August 09, 2022
By Birgit Matthiesen, Director of N.A. Manufacturing, ArentFox Schiff LLP
The shift to electric mobility has taken hold, and American drivers are intrigued. So is official Washington.
Through several policies and funding initiatives, Washington hopes to incentivize domestic manufacturing of the electric mobility sector. U.S. trade policy has become increasingly reliant on tariffs, though this often punishes domestic manufacturers that are importing components to be used in domestic manufacturing processes. Electronic parts manufacturers face meeting customers’ specifications at affordable production costs.
With the intermestic juncture of production cost and U.S. trade rules, manufacturing executives may wish to consider three related policy initiatives when shaping their company’s strategic goals and to mitigate exposure to costly risks of non-compliance.
Washington has made clear its support for the e-vehicle. From tax incentives and infrastructure spending to Buy America(n) rule expansion, U.S. policy intends to bolster domestic gains.
“Our manufacturing future, our economic future, our solutions to the climate crisis, they’re all going to be made in America,” President Biden said in March.
Company Chief Financial Officers know the costs involved in any international transaction well. One such cost is transparent and measurable, the import tariff when goods cross the border. These vary depending on the country of origin and whether a preferential tariff agreement covering that import transaction exists. These can be considerable, especially without a covering agreement. Most finished vehicles arriving at U.S. ports of entry are subject to a 2.5 percent tariff. Heavy trucks carry a 25 percent tariff charge. Also, the duty on electronic braking modules is 2.5 percent and up to 6.7 percent for electric motors.
Products from particular countries are especially tariff-heavy. For instance, almost all Chinese imports are targeted with steep special tariffs, or “301 tariffs,” which are imposed in addition to the general duties described above.
Other non-tariff import costs lurk. U.S. legislation passed by Congress, the Uyghur Forced Labor Prevention Act (UFLPA), will implement a rebuttable presumption that imports of products with a nexus to the Xinjiang Uyghur Autonomous Region (XUAR) are produced with forced labor and thus banned from importation. To enforce the law, Customs and Border Protection (CBP) has launched strict enforcement initiatives, resulting in the detention of merchandise. These can be punitive in terms of supply disruptions (or outright denial of entry) and intrusive in compliance and rebuttal costs. There are no de minimis exceptions. Industries, especially at risk for detention, include inputs for the electronics and automotive sectors (e.g., aluminum, minerals, chemicals, and plastics). Also, CBP’s supply chain tracing and diligence requirements are demanding.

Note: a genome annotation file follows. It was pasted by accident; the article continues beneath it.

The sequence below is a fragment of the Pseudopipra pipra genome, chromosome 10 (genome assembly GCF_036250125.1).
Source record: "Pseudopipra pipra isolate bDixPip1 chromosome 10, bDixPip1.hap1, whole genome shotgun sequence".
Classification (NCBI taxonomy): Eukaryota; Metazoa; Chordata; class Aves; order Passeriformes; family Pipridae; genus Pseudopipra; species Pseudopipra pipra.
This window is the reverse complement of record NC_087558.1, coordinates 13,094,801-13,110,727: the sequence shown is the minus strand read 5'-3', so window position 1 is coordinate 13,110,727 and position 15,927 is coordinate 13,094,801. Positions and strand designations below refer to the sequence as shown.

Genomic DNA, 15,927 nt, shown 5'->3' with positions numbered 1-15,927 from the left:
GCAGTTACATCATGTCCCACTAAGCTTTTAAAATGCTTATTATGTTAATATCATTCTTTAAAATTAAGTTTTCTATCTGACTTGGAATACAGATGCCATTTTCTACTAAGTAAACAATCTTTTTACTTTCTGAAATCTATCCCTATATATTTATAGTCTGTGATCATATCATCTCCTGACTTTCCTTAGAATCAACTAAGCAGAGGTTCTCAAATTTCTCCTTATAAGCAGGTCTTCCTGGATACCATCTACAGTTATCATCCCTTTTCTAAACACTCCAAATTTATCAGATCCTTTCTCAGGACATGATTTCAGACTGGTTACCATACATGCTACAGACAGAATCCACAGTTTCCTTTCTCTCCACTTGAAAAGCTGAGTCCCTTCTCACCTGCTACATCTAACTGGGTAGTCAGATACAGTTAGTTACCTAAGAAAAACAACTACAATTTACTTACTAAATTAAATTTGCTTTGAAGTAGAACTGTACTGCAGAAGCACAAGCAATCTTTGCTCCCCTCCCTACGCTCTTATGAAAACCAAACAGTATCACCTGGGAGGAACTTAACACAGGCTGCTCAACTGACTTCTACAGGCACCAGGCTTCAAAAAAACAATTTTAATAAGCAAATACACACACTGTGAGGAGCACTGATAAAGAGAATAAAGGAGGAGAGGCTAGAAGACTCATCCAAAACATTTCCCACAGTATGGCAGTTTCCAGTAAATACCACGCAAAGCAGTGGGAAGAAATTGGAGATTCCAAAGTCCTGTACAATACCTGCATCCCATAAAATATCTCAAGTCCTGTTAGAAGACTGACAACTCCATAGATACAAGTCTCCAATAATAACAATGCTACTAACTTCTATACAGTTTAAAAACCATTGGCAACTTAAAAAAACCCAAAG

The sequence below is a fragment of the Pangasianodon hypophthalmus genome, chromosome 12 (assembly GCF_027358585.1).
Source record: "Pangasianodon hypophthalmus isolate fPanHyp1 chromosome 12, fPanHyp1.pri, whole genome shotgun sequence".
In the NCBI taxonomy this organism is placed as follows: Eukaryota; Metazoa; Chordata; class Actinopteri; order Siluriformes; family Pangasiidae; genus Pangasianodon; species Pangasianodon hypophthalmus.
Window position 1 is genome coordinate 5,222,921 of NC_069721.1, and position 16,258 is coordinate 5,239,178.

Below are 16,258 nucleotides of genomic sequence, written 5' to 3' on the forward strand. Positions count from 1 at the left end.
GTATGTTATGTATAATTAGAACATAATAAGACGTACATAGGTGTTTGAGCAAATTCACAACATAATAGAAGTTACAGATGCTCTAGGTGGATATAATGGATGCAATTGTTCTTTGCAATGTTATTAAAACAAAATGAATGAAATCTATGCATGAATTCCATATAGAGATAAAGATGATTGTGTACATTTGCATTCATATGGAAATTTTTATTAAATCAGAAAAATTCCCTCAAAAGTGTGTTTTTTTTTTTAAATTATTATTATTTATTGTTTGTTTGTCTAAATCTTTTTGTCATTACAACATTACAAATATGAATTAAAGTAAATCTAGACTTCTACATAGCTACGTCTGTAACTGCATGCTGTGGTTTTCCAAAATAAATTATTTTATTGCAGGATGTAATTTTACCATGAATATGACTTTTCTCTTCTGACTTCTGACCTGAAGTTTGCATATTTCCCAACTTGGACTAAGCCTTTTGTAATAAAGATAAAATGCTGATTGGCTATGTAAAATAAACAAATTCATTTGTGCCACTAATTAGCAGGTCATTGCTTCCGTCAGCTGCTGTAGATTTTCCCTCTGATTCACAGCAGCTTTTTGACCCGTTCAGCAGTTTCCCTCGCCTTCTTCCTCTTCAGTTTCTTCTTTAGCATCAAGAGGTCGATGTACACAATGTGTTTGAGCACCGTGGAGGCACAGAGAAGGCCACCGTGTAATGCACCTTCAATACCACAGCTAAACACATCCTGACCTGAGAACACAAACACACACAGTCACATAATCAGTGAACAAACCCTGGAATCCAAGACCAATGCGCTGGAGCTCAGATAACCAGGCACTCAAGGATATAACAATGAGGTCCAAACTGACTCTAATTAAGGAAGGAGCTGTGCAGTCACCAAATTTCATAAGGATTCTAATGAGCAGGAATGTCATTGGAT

Widely referred to as the “new NAFTA,” the United States-Mexico-Canada Agreement (USMCA) is a must review for industry executives, especially during global trade tensions. Negotiators incorporated preferential tariff treatment for “qualifying” vehicles and their supply parts that can significantly affect production costs and sourcing decisions when accurately understood and applied strategically.
“The USMCA is the cornerstone of North America’s economic future and a reflection of the ongoing evolution of trade policy in response to contemporary challenges,” U.S. Trade Representative Katherine Tsai said in February.
USMCA rules that allow an imported automotive part to “qualify” for zero tariffs are admittedly exhaustive and the calculation complex. In contrast to NAFTA, the USMCA regulates automotive parts in new product categories. For instance, “core” parts cover the engine, chassis, suspension systems, and advanced batteries. These demand a 75 percent regional value content.
Also new to the USMCA are the pact’s provisions specific to vehicle manufacturers. For example, Labor Value Content (LVC) requires that at least 40 percent of a passenger car be made by workers earning at least $16 an hour. To demonstrate this calculation, an OEM must include suppliers’ wage data.
In our work with the automotive and other manufacturing sectors, we have learned that the best “first step” for executives is to help them ask the right questions within company divisions. A USMCA diagnostic can be the next step. Key company officials would need to work with experts to:
Build and manage a targeted and unique USMCA strategy project
- Compare the USMCA origin rules to the legacy NAFTA origin rules on a company’s priority products
- Analyze how these products have qualified under NAFTA and how they are now treated under the new USMCA rules
- Critically review the USMCA certifications issued and the USMCA tariff preference claims made by the company
- Shape an “enterprise risk” or “whole of company” approach to the USMCA. This approach includes identifying a team from key corporate divisions within the company – from the sales department to engineers and product managers to the finance group – to provide essential considerations when issuing USMCA certifications and making USMCA claims
- Advise on communications from CBP the company receives so that senior managers properly consider it for response
- Help company personnel understand how the Labor Value Content (LVC) requirements of the USMCA specifically impact the mobility sector
Supply chains are shifting. Products are evolving. There are many uncertainties for those mapping the future for their companies. But one crucial tool is at hand – the competitive advantages proposed by signatories of the USMCA. Adapting these to a company’s vision can be a win/win for the component manufacturer and their vehicle customers.